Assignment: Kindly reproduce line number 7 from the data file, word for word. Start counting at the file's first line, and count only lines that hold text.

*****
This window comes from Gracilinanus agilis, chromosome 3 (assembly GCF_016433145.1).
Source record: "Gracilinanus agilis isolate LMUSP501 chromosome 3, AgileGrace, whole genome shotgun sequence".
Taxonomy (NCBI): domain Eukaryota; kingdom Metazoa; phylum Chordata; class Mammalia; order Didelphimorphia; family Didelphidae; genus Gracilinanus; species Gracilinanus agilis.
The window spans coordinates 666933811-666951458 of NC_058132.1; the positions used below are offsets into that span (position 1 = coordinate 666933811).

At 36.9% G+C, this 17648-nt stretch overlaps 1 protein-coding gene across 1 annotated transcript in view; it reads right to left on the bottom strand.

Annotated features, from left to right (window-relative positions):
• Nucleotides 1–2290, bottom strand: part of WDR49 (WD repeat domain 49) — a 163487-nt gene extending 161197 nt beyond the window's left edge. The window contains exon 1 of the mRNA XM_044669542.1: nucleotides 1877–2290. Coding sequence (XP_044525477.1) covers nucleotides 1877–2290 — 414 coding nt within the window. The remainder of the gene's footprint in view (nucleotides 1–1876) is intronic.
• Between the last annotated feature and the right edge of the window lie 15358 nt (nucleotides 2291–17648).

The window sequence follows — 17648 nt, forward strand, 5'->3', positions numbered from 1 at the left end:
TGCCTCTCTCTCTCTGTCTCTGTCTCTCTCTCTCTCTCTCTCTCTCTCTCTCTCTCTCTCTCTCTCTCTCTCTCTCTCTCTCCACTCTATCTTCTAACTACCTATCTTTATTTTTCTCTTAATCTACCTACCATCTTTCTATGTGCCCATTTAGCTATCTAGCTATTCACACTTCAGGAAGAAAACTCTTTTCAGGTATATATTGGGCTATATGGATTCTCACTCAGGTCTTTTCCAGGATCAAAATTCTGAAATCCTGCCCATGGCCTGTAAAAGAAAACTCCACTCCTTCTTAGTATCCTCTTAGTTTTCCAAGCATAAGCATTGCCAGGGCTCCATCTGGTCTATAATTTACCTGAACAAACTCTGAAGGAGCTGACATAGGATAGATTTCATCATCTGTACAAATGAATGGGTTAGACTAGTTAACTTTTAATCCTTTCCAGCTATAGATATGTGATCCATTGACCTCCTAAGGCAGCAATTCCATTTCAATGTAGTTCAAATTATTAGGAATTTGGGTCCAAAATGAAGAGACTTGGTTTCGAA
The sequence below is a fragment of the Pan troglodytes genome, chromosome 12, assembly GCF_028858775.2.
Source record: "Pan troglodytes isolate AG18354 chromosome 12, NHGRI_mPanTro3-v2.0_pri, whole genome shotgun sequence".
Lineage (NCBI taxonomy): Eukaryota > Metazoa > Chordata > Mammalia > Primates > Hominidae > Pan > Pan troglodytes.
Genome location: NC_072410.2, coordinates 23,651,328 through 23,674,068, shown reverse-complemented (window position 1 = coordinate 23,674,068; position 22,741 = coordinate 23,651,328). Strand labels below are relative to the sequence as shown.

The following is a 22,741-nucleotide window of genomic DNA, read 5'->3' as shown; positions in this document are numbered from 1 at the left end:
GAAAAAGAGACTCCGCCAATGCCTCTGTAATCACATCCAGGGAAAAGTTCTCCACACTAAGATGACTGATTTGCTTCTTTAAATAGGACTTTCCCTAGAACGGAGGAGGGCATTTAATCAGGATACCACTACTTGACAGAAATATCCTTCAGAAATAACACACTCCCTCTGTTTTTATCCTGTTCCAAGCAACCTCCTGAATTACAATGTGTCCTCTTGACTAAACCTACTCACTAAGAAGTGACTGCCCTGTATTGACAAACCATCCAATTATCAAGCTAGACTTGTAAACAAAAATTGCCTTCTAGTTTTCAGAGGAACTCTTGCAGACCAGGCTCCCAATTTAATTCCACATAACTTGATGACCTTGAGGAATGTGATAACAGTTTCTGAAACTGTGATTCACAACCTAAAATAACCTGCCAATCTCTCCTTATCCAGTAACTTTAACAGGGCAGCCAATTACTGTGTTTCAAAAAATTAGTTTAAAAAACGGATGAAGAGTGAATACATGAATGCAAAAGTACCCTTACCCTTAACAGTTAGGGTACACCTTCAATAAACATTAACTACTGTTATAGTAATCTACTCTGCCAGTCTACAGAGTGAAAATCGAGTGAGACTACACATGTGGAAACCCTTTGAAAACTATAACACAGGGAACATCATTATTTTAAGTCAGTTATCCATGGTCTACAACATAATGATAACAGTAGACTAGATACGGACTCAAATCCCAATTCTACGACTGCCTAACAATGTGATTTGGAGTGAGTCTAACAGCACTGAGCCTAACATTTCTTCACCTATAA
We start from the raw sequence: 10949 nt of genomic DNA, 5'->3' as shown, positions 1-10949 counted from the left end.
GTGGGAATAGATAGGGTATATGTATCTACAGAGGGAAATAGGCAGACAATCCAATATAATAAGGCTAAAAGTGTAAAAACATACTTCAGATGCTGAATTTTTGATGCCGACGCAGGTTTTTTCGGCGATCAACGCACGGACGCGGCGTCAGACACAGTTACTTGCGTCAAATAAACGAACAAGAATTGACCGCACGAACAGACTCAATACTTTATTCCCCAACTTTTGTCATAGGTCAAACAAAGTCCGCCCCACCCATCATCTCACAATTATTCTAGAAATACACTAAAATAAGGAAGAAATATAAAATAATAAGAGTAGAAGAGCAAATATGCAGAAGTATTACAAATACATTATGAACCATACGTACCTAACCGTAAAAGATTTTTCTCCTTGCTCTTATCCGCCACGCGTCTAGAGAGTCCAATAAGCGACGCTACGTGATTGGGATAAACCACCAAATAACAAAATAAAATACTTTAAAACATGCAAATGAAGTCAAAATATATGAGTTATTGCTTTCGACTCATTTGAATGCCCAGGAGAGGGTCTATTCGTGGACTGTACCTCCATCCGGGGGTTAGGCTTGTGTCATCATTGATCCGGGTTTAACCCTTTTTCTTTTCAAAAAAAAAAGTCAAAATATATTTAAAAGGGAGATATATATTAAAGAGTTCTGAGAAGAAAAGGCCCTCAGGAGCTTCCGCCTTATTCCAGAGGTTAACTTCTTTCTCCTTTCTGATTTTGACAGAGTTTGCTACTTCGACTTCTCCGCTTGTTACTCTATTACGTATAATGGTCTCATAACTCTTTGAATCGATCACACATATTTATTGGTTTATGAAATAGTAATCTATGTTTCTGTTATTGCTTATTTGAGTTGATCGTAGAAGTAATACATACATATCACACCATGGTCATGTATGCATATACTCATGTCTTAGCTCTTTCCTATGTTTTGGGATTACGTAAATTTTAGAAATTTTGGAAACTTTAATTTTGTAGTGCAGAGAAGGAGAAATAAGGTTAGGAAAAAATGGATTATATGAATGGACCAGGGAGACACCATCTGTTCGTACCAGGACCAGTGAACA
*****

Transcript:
• Nucleotides 1–2290, bottom strand: part of WDR49 (WD repeat domain 49) — a 163487-nt gene extending 161197 nt beyond the window's left edge. The window contains exon 1 of the mRNA XM_044669542.1: nucleotides 1877–2290. Coding sequence (XP_044525477.1) covers nucleotides 1877–2290 — 414 coding nt within the window. The remainder of the gene's footprint in view (nucleotides 1–1876) is intronic.